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Usually I put all of my Main method code inside of a try/catch block like so:

public static void Main(string[] args)
{
   try
   {
      // code
   }
   catch (Exception e)
   {
      // code
   }
}

I do this just in case any exceptions manage to slip out of the rest of the program logic, thus allowing me to do something about it, such as display it to console, log it to a file, etc. However, I have been told that this is bad practice.

Do you think it is bad practice?

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2  
depends what comes as //code –  Jigar Joshi Jan 28 '11 at 11:23
1  
Related question: stackoverflow.com/questions/2730078/… –  Cody Gray Jan 25 '12 at 17:50
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5 Answers

up vote 30 down vote accepted

Wrapping any piece of code in a try/catch block without a good reason is bad practice.

In the .NET programming model, exceptions should be reserved for truly exceptional cases or conditions. You should only to catch exceptions that you can actually do something about. Furthermore, you should should hardly ever catch the base System.Exception class (but rather prefer to catch the more specific, derived exception classes you can handle). And should a truly unexpected exception be encountered during the course of your program's execution, you actually should crash.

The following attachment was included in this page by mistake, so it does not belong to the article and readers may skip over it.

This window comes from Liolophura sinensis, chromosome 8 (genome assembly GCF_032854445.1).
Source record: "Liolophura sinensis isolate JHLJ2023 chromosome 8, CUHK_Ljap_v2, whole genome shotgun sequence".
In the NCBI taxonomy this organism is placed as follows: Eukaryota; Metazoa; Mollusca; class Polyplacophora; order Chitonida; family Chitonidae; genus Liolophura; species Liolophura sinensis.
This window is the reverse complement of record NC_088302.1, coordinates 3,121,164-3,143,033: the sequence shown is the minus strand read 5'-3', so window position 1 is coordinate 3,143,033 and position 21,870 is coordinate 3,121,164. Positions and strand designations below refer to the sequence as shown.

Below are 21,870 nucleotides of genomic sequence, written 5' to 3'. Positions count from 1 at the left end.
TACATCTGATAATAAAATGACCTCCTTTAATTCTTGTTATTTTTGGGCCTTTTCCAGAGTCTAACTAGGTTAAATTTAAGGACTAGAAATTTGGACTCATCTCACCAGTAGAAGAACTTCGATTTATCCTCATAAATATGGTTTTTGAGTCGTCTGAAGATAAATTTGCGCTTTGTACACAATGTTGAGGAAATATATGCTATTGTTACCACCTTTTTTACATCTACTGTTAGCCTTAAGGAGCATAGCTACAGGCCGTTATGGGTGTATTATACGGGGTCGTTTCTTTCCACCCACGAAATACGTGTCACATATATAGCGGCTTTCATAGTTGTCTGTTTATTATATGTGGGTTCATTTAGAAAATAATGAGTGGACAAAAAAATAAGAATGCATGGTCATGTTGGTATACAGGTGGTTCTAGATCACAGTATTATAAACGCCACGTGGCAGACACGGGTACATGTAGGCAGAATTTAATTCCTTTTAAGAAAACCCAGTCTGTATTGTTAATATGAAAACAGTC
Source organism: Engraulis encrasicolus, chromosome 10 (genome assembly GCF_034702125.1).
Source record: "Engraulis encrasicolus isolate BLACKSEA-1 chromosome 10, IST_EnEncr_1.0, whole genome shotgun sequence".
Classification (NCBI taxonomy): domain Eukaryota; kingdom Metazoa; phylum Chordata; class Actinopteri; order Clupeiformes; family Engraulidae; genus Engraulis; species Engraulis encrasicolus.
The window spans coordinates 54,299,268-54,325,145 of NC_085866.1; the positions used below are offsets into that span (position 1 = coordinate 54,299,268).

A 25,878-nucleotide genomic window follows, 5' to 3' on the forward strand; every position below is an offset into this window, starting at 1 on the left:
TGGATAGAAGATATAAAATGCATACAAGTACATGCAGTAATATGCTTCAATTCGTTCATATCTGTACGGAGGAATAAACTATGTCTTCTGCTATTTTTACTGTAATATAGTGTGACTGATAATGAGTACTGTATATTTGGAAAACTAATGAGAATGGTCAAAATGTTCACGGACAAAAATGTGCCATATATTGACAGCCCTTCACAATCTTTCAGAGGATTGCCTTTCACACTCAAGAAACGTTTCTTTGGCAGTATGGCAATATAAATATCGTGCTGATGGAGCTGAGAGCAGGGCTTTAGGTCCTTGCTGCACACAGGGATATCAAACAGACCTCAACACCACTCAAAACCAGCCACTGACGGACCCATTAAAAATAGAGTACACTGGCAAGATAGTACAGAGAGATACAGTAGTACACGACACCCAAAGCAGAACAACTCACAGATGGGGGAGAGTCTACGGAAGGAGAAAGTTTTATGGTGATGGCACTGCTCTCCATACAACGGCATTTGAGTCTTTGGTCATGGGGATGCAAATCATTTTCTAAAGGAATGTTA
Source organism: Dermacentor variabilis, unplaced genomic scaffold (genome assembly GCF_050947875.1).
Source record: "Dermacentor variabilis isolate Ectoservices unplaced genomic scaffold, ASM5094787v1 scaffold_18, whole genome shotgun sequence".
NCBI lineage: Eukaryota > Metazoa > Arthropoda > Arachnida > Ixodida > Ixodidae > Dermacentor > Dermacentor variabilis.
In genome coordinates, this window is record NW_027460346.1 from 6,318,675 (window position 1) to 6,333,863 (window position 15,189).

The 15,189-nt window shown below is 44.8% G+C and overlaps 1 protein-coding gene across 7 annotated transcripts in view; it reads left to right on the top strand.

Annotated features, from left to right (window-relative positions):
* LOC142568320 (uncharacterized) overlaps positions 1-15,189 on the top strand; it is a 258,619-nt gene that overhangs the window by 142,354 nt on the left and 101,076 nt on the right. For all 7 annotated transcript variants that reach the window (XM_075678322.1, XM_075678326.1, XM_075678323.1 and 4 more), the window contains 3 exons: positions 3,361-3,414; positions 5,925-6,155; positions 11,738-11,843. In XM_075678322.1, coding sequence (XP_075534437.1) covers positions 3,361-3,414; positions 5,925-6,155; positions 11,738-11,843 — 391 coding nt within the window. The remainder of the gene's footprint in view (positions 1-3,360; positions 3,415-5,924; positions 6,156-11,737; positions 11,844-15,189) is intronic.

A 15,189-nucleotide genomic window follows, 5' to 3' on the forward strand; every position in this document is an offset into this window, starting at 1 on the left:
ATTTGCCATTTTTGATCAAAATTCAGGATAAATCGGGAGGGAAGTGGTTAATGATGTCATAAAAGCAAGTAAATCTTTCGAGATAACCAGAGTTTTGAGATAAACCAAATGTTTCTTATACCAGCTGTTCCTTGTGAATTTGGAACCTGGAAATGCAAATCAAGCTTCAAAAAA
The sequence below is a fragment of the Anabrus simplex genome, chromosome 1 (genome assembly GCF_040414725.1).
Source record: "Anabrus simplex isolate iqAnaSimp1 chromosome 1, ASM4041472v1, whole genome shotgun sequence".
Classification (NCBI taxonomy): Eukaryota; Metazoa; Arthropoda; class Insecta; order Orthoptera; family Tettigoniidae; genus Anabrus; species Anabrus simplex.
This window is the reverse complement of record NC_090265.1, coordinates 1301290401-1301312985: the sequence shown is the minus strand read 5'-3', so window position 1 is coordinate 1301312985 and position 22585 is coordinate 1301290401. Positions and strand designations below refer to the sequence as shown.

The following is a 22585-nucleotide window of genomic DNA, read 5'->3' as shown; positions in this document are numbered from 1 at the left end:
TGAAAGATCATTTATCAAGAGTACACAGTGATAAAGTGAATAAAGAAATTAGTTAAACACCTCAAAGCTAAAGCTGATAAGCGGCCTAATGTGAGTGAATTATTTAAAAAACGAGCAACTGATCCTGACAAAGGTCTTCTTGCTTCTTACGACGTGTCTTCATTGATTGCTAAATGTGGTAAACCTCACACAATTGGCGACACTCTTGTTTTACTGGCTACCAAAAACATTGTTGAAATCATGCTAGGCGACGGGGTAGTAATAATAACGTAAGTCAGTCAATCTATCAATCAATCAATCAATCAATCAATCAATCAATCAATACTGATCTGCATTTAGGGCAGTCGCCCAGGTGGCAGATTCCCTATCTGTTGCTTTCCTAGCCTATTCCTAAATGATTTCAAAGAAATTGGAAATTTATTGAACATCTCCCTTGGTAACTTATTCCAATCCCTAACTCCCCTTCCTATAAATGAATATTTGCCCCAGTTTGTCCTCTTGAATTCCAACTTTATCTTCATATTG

Obviously the "correct" answer would have to be made on a case-by-case basis, depending on what's going on inside that // code placeholder in your catch block. But if you're asking for a general rule or "best practice", you should always have a specific reason to catch exceptions, not just wrap all of your code in a giant try/catch block as a matter of course without thinking about it.

Note that if you're simply trying to catch any unhandled exceptions that might occur for the purposes of logging or error reporting, you should be using the AppDomain.UnhandledException event. This is a notification-only event, so it doesn't allow you to handle those exceptions, but it is the right place to implement your logging or error reporting functionality after your application has crashed.


EDIT: As I was catching up on my reading of Raymond Chen's excellent blog, "The Old New Thing", I noticed that he had recently published an article on a similar topic. It's specific to COM, rather than the .NET Framework, but the general concepts regarding error handling are equally applicable to both environments. I thought I'd share a couple of gems from the article here, in support of my [apparently quite controversial] opinion.